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UN to step up staff security after recent killing

[Afghanistan] Auxiliary police in action in Afghanistan's restive south. Upwards of 20,000 men are envisioned for the force [Date picture taken: 02/15/2007]
(Freshta Dunya/UNAMA)

The killing of a United Nations driver on Tuesday is the latest in a spate of attacks and kidnappings by insurgents deliberately targeting aid workers and journalists in Afghanistan, local and international observers say.

According to UN officials, Sadequllah, 38, was shot dead on his way to work in the southern province of Kandahar by unidentified men on a motorbike. Police are now looking for the assassins.

“I am greatly saddened by his death, which is a loss to all of us. I have sent my condolences to his family,” read a statement by Tom Koenigs, the UN’s special enjoy for Afghanistan.

Sadequllah had been working as a driver for the UN Refugee Agency (UNHCR) since 1992. He leaves behind a widow and eight children.

Afghanistan’s volatile southern provinces have been a matter of constant concern for the UN and other humanitarian organisations.

On 4 April, two French citizens and three Afghans working for a medical aid organisation were kidnapped by armed men. A Taliban spokesman reportedly claimed responsibility for the kidnapping.

French officials have said that one female aid worker has been released by the Taliban. The Taliban have said that the remaining four aid workers will be released only if France withdraws all of its more than 1,000 soldiers from Afghanistan.

''Not only have suicide and roadside attacks increased in the southern provinces, but recently insurgents have also used another dirty tactic and that is the abduction of aid workers.''

On 17 April, four Nepalese men contracted by the UN to do security work in Kandahar and their Afghan driver died in a roadside explosion.

In early May, Taliban insurgents abducted Italian journalist Daniele Mastrogiacomo, his Afghan translator Ajmal Naqshbandi and his driver Saeed Agha in the volatile province of Helmand, also in the south of the country.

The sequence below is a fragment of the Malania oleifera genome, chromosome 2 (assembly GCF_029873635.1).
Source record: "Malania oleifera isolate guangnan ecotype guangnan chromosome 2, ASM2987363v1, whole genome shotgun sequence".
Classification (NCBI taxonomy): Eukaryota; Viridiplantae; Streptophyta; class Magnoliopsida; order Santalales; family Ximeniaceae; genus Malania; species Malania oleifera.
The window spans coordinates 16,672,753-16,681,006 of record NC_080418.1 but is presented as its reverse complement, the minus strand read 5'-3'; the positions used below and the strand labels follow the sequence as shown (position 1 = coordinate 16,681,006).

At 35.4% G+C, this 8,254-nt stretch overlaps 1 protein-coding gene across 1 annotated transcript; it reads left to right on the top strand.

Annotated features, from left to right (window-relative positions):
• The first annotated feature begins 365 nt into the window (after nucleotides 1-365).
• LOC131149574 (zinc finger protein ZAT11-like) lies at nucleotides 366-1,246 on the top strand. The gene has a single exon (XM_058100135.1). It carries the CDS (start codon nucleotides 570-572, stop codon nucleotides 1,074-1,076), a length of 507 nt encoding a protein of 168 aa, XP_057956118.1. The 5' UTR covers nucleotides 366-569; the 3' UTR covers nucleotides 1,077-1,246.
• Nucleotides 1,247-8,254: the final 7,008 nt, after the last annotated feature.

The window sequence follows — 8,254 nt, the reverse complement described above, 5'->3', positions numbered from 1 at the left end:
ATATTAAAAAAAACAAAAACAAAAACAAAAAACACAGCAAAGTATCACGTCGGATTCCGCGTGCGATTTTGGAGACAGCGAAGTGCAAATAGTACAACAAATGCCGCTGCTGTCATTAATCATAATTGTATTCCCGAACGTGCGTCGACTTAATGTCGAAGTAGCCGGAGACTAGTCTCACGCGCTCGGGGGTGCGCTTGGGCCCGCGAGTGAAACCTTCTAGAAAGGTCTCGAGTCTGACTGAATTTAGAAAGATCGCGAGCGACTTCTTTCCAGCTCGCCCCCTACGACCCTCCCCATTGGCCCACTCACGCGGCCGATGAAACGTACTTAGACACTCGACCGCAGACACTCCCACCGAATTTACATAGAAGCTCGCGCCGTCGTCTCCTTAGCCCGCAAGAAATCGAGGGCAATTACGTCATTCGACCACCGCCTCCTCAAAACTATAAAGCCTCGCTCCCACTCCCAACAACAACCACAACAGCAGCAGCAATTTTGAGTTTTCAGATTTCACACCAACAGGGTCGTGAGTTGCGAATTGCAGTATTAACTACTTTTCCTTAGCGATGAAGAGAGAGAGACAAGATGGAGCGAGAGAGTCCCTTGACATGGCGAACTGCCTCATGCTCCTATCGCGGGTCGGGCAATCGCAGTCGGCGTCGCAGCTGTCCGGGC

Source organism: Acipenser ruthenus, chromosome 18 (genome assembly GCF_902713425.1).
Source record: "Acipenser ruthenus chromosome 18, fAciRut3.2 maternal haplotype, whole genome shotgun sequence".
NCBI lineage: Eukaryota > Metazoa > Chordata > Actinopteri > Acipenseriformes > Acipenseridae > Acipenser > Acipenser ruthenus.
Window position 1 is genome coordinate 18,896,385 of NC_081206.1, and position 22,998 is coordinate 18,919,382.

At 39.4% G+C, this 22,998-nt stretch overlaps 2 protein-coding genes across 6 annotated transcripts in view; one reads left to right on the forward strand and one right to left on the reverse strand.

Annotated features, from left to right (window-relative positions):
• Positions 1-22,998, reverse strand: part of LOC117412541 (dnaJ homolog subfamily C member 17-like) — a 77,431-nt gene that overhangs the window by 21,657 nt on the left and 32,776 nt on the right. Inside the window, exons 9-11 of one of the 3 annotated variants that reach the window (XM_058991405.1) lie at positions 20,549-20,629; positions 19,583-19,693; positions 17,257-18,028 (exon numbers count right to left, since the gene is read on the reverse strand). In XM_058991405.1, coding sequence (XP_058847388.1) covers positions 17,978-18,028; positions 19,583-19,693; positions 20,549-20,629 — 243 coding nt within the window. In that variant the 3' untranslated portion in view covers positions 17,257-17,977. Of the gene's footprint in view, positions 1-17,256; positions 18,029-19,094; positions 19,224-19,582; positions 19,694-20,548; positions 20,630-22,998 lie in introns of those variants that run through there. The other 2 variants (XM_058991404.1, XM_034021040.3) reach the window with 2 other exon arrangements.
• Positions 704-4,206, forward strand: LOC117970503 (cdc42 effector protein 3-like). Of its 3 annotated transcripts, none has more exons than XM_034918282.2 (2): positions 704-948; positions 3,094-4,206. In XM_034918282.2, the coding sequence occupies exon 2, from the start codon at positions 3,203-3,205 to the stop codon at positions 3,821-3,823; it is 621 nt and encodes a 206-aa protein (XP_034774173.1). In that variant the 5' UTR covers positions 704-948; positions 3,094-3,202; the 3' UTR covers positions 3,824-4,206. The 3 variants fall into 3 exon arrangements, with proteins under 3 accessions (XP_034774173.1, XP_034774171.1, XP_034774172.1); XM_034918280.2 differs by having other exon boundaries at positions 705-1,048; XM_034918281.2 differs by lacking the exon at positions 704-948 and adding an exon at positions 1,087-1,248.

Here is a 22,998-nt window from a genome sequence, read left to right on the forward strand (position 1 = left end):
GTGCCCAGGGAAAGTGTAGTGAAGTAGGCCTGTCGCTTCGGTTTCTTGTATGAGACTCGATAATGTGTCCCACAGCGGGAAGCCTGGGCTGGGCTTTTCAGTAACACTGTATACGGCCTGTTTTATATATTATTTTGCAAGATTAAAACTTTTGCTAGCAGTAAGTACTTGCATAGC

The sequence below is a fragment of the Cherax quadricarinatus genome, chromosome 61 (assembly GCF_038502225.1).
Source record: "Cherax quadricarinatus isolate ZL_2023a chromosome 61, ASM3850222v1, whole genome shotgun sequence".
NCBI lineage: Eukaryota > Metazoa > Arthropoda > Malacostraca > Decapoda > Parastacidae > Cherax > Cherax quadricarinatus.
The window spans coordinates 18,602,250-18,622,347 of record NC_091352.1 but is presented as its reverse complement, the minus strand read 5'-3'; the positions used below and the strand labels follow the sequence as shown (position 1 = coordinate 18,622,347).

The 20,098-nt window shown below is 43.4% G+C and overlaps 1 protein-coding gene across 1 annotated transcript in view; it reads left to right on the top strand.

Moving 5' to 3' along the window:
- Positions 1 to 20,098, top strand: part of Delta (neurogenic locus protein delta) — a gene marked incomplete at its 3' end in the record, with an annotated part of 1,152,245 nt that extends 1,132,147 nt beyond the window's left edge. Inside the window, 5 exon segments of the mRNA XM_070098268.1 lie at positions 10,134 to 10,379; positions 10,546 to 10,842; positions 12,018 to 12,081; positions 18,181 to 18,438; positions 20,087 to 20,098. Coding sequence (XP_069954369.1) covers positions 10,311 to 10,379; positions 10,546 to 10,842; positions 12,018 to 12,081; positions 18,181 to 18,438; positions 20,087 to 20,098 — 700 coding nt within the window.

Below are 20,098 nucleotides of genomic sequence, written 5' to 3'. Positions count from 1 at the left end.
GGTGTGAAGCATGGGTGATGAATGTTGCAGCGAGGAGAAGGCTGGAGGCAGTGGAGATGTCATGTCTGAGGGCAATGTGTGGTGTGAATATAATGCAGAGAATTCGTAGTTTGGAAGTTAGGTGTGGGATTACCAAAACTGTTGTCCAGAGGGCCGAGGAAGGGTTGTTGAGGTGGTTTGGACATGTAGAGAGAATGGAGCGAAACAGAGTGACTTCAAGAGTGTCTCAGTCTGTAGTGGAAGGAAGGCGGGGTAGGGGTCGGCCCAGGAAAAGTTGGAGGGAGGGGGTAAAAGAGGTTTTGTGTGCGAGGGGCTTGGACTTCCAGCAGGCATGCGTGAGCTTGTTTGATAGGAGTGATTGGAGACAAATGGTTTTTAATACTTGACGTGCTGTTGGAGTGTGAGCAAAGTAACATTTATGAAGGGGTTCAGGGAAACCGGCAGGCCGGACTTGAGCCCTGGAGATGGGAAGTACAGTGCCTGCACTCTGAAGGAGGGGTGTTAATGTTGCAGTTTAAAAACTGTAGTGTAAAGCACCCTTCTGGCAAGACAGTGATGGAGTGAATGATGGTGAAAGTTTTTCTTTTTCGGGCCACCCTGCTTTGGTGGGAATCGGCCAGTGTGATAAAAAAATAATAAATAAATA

On 18 May, Mastrogiacomo was released in a deal that also saw the release of five Taliban prisoners held by the Afghan government. But both his Afghan colleagues were decapitated by insurgents, government officials said.

Taliban accused of war crimes

Afghan and international rights organisations have accused the Taliban of war crimes by deliberately targeting civilians in their fight against Afghan and international forces.

A spokesman for the UN’s Assistance Mission for Afghanistan (UNAMA) said it was still unclear whether a terrorist motive was behind the UNHCR driver’s assassination.

“Obviously, we face more threats now than any time in the past,” said an Afghani UN staff member in Kandahar on condition of anonymity.

“Not only have suicide and roadside attacks increased in the southern provinces, but recently insurgents have also used another dirty tactic and that is the abduction of aid workers,” added the source.

Adrian Edwards, the UN spokesman in Afghanistan, told IRIN in Kabul that “kidnapping is one of our current concerns in the southern provinces, and we constantly assess our staffs’ safety”.

Despite security challenges, UN officials say they will continue with their aid and development activities in all regions of war-ravaged Afghanistan to alleviate humanitarian hardships.

Given the Afghan government’s limited capacity to protect the UN and other humanitarian agencies, UN spokesman Edwards said: “We are bringing security experts through UNDSS [UN Department of Safety and Security] to fill this gap.”


see also
PAKISTAN: Islamic extremists attack aid workers

This article was produced by IRIN News while it was part of the United Nations Office for the Coordination of Humanitarian Affairs. Please send queries on copyright or liability to the UN. For more information: https://shop.un.org/rights-permissions

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